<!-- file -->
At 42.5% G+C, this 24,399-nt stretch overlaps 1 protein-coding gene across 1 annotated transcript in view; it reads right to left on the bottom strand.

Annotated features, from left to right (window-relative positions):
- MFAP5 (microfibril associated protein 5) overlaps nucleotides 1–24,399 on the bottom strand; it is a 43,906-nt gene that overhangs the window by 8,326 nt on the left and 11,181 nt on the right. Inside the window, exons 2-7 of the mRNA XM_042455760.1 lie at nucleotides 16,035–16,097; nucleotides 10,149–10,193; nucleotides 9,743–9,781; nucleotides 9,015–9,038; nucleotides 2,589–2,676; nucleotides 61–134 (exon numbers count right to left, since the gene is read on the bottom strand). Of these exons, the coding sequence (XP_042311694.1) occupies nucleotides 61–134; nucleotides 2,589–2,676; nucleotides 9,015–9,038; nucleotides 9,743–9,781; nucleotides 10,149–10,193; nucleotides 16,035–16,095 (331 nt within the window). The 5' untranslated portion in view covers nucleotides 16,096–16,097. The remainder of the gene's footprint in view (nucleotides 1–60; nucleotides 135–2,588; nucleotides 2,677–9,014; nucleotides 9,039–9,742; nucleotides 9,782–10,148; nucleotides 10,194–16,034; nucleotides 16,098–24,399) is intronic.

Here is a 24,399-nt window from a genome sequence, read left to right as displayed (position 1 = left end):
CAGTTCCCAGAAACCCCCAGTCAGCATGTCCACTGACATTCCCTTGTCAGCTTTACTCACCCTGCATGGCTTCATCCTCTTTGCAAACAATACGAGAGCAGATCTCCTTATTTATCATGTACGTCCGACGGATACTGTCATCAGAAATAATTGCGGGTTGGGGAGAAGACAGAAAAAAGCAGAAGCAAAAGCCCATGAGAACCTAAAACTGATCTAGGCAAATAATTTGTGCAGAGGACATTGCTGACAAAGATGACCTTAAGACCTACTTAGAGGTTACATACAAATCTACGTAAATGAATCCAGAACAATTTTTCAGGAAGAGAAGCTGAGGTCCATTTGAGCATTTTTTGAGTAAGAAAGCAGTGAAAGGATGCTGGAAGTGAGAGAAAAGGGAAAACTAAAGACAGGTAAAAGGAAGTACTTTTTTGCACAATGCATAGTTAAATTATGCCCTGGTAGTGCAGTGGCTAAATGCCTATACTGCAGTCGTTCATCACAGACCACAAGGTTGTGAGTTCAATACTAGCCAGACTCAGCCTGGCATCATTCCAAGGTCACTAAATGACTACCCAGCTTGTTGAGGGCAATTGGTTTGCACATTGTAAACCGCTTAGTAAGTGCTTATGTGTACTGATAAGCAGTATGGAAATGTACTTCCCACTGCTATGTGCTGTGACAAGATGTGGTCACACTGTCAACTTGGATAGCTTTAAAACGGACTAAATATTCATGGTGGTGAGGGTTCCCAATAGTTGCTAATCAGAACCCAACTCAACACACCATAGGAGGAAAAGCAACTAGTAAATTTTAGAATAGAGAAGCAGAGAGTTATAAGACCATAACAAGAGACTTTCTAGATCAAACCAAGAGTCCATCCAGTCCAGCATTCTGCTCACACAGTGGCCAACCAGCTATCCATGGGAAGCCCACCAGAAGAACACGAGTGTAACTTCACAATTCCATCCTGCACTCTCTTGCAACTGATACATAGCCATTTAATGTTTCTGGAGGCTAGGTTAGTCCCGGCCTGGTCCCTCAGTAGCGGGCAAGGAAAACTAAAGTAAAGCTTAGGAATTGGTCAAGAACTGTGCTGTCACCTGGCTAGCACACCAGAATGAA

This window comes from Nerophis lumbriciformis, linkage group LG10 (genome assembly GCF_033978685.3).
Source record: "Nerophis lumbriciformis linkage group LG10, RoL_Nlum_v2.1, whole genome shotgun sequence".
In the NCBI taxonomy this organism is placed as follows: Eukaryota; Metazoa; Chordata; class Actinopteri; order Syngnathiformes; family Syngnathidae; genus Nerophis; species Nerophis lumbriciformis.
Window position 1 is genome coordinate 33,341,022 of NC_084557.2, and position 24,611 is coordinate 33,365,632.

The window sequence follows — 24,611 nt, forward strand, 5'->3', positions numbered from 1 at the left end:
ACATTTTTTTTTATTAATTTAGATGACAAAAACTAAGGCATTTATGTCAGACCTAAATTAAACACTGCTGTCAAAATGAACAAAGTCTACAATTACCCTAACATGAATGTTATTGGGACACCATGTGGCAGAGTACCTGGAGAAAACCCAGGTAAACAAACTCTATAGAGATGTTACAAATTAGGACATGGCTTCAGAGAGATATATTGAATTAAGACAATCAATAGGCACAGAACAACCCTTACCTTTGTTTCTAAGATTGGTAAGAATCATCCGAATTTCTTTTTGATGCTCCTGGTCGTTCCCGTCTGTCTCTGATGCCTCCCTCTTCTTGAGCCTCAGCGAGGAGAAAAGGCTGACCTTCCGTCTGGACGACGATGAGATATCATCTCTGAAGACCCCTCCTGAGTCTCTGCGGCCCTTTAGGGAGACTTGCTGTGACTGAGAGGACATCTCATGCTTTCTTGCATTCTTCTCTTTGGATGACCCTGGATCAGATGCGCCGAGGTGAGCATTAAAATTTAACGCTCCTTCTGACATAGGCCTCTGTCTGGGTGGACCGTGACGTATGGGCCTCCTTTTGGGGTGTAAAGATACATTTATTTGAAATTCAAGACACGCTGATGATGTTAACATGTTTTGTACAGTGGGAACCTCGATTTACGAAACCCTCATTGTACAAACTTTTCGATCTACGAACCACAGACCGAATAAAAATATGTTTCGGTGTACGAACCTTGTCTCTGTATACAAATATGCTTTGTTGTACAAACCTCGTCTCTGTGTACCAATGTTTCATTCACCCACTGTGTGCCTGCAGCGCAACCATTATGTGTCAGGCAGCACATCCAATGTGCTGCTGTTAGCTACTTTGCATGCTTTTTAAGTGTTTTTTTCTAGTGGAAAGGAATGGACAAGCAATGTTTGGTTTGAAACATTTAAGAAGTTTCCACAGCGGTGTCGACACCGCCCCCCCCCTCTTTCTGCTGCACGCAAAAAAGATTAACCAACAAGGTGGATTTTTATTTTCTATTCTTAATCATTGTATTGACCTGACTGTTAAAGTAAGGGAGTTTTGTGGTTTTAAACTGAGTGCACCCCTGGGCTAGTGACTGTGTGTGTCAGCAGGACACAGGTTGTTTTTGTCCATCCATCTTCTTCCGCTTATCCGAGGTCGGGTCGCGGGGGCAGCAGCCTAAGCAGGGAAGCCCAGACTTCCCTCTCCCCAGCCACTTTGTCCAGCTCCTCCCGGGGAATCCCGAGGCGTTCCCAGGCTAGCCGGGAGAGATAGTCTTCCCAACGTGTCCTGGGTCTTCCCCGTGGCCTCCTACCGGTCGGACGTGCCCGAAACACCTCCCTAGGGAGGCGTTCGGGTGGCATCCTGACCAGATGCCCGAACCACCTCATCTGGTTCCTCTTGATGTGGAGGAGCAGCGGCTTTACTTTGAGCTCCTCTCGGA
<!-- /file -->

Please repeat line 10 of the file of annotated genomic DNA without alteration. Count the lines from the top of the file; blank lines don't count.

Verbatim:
The window sequence follows — 24,611 nt, forward strand, 5'->3', positions numbered from 1 at the left end: